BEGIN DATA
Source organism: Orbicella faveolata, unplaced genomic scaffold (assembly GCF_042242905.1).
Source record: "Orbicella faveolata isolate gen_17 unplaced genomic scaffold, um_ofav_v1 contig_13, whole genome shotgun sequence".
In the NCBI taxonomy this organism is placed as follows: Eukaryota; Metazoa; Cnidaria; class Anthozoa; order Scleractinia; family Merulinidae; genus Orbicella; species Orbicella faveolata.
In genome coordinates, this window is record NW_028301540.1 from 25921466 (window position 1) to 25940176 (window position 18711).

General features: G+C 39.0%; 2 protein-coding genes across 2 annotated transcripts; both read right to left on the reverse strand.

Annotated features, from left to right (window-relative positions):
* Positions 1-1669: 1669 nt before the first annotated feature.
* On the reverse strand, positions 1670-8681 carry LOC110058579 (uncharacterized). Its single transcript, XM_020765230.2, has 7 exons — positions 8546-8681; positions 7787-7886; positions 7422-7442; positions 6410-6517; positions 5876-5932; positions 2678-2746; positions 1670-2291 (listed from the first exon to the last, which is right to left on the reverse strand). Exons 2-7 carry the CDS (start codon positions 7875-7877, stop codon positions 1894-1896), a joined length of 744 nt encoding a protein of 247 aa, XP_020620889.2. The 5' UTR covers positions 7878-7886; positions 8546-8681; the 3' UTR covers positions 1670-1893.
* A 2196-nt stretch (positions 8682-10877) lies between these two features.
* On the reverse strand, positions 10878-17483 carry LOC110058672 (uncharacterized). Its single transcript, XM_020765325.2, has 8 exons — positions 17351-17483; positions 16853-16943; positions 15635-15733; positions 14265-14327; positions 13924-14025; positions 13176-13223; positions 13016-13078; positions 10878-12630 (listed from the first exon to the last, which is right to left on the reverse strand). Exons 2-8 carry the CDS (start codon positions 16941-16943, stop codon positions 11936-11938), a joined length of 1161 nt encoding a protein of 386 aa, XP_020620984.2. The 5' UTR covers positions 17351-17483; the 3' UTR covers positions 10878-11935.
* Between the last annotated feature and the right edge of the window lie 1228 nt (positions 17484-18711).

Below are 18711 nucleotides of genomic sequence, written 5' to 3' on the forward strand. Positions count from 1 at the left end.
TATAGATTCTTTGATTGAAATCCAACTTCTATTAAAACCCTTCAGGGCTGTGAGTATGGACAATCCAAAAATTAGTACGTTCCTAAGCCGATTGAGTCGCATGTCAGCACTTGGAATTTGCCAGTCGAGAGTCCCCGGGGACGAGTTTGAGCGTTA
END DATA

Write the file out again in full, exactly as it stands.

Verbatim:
Source organism: Orbicella faveolata, unplaced genomic scaffold (assembly GCF_042242905.1).
Source record: "Orbicella faveolata isolate gen_17 unplaced genomic scaffold, um_ofav_v1 contig_13, whole genome shotgun sequence".
In the NCBI taxonomy this organism is placed as follows: Eukaryota; Metazoa; Cnidaria; class Anthozoa; order Scleractinia; family Merulinidae; genus Orbicella; species Orbicella faveolata.
In genome coordinates, this window is record NW_028301540.1 from 25921466 (window position 1) to 25940176 (window position 18711).

General features: G+C 39.0%; 2 protein-coding genes across 2 annotated transcripts; both read right to left on the reverse strand.

Annotated features, from left to right (window-relative positions):
* Positions 1-1669: 1669 nt before the first annotated feature.
* On the reverse strand, positions 1670-8681 carry LOC110058579 (uncharacterized). Its single transcript, XM_020765230.2, has 7 exons — positions 8546-8681; positions 7787-7886; positions 7422-7442; positions 6410-6517; positions 5876-5932; positions 2678-2746; positions 1670-2291 (listed from the first exon to the last, which is right to left on the reverse strand). Exons 2-7 carry the CDS (start codon positions 7875-7877, stop codon positions 1894-1896), a joined length of 744 nt encoding a protein of 247 aa, XP_020620889.2. The 5' UTR covers positions 7878-7886; positions 8546-8681; the 3' UTR covers positions 1670-1893.
* A 2196-nt stretch (positions 8682-10877) lies between these two features.
* On the reverse strand, positions 10878-17483 carry LOC110058672 (uncharacterized). Its single transcript, XM_020765325.2, has 8 exons — positions 17351-17483; positions 16853-16943; positions 15635-15733; positions 14265-14327; positions 13924-14025; positions 13176-13223; positions 13016-13078; positions 10878-12630 (listed from the first exon to the last, which is right to left on the reverse strand). Exons 2-8 carry the CDS (start codon positions 16941-16943, stop codon positions 11936-11938), a joined length of 1161 nt encoding a protein of 386 aa, XP_020620984.2. The 5' UTR covers positions 17351-17483; the 3' UTR covers positions 10878-11935.
* Between the last annotated feature and the right edge of the window lie 1228 nt (positions 17484-18711).

Below are 18711 nucleotides of genomic sequence, written 5' to 3' on the forward strand. Positions count from 1 at the left end.
TATAGATTCTTTGATTGAAATCCAACTTCTATTAAAACCCTTCAGGGCTGTGAGTATGGACAATCCAAAAATTAGTACGTTCCTAAGCCGATTGAGTCGCATGTCAGCACTTGGAATTTGCCAGTCGAGAGTCCCCGGGGACGAGTTTGAGCGTTA